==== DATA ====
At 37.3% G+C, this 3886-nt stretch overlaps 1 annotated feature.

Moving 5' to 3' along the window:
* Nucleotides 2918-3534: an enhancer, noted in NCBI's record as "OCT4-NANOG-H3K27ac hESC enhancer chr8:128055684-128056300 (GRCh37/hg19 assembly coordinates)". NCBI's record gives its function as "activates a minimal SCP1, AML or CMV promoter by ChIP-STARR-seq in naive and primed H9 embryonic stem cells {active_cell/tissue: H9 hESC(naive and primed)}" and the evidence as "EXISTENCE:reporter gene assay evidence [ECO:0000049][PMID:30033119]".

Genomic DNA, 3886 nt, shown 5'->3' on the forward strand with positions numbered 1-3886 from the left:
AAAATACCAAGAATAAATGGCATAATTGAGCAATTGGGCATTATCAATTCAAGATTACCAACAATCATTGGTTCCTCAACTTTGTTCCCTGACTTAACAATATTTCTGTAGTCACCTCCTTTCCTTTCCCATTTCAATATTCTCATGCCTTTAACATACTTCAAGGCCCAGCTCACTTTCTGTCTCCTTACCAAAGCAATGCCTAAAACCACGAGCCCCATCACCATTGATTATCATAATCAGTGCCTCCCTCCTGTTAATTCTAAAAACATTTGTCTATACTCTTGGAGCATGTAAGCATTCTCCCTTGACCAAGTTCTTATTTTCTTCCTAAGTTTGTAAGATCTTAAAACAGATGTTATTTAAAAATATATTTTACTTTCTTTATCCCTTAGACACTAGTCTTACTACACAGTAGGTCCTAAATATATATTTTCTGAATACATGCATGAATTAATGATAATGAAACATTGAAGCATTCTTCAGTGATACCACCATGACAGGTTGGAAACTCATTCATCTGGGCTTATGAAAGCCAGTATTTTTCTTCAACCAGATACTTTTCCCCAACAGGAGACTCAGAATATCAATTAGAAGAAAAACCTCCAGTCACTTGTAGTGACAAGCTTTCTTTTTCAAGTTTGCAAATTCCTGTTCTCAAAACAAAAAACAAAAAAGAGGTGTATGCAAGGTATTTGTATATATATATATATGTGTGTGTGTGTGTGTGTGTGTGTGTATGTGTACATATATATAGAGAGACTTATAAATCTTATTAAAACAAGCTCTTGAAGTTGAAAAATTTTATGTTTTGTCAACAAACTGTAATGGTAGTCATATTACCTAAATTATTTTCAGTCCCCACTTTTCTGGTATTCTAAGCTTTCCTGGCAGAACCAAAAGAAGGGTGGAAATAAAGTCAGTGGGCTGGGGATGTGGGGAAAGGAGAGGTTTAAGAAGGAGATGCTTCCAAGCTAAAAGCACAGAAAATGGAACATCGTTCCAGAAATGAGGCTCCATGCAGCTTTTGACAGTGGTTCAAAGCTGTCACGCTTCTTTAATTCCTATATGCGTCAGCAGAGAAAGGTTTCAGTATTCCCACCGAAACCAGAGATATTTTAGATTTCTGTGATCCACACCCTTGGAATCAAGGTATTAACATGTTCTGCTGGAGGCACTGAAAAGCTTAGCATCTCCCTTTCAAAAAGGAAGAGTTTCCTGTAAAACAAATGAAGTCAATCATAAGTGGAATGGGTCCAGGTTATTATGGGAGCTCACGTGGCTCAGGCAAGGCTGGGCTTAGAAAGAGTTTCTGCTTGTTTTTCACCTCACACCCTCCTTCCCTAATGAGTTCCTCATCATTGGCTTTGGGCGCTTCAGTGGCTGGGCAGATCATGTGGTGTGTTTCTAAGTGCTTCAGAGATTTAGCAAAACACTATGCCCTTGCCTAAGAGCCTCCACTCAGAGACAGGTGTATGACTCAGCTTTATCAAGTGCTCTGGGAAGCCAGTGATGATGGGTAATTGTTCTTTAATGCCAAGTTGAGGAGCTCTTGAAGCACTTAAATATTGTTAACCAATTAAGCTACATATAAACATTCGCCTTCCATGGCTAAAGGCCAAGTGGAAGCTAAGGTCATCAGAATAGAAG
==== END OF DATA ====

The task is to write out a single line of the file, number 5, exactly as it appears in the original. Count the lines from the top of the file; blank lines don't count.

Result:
AAAATACCAAGAATAAATGGCATAATTGAGCAATTGGGCATTATCAATTCAAGATTACCAACAATCATTGGTTCCTCAACTTTGTTCCCTGACTTAACAATATTTCTGTAGTCACCTCCTTTCCTTTCCCATTTCAATATTCTCATGCCTTTAACATACTTCAAGGCCCAGCTCACTTTCTGTCTCCTTACCAAAGCAATGCCTAAAACCACGAGCCCCATCACCATTGATTATCATAATCAGTGCCTCCCTCCTGTTAATTCTAAAAACATTTGTCTATACTCTTGGAGCATGTAAGCATTCTCCCTTGACCAAGTTCTTATTTTCTTCCTAAGTTTGTAAGATCTTAAAACAGATGTTATTTAAAAATATATTTTACTTTCTTTATCCCTTAGACACTAGTCTTACTACACAGTAGGTCCTAAATATATATTTTCTGAATACATGCATGAATTAATGATAATGAAACATTGAAGCATTCTTCAGTGATACCACCATGACAGGTTGGAAACTCATTCATCTGGGCTTATGAAAGCCAGTATTTTTCTTCAACCAGATACTTTTCCCCAACAGGAGACTCAGAATATCAATTAGAAGAAAAACCTCCAGTCACTTGTAGTGACAAGCTTTCTTTTTCAAGTTTGCAAATTCCTGTTCTCAAAACAAAAAACAAAAAAGAGGTGTATGCAAGGTATTTGTATATATATATATATGTGTGTGTGTGTGTGTGTGTGTGTGTATGTGTACATATATATAGAGAGACTTATAAATCTTATTAAAACAAGCTCTTGAAGTTGAAAAATTTTATGTTTTGTCAACAAACTGTAATGGTAGTCATATTACCTAAATTATTTTCAGTCCCCACTTTTCTGGTATTCTAAGCTTTCCTGGCAGAACCAAAAGAAGGGTGGAAATAAAGTCAGTGGGCTGGGGATGTGGGGAAAGGAGAGGTTTAAGAAGGAGATGCTTCCAAGCTAAAAGCACAGAAAATGGAACATCGTTCCAGAAATGAGGCTCCATGCAGCTTTTGACAGTGGTTCAAAGCTGTCACGCTTCTTTAATTCCTATATGCGTCAGCAGAGAAAGGTTTCAGTATTCCCACCGAAACCAGAGATATTTTAGATTTCTGTGATCCACACCCTTGGAATCAAGGTATTAACATGTTCTGCTGGAGGCACTGAAAAGCTTAGCATCTCCCTTTCAAAAAGGAAGAGTTTCCTGTAAAACAAATGAAGTCAATCATAAGTGGAATGGGTCCAGGTTATTATGGGAGCTCACGTGGCTCAGGCAAGGCTGGGCTTAGAAAGAGTTTCTGCTTGTTTTTCACCTCACACCCTCCTTCCCTAATGAGTTCCTCATCATTGGCTTTGGGCGCTTCAGTGGCTGGGCAGATCATGTGGTGTGTTTCTAAGTGCTTCAGAGATTTAGCAAAACACTATGCCCTTGCCTAAGAGCCTCCACTCAGAGACAGGTGTATGACTCAGCTTTATCAAGTGCTCTGGGAAGCCAGTGATGATGGGTAATTGTTCTTTAATGCCAAGTTGAGGAGCTCTTGAAGCACTTAAATATTGTTAACCAATTAAGCTACATATAAACATTCGCCTTCCATGGCTAAAGGCCAAGTGGAAGCTAAGGTCATCAGAATAGAAG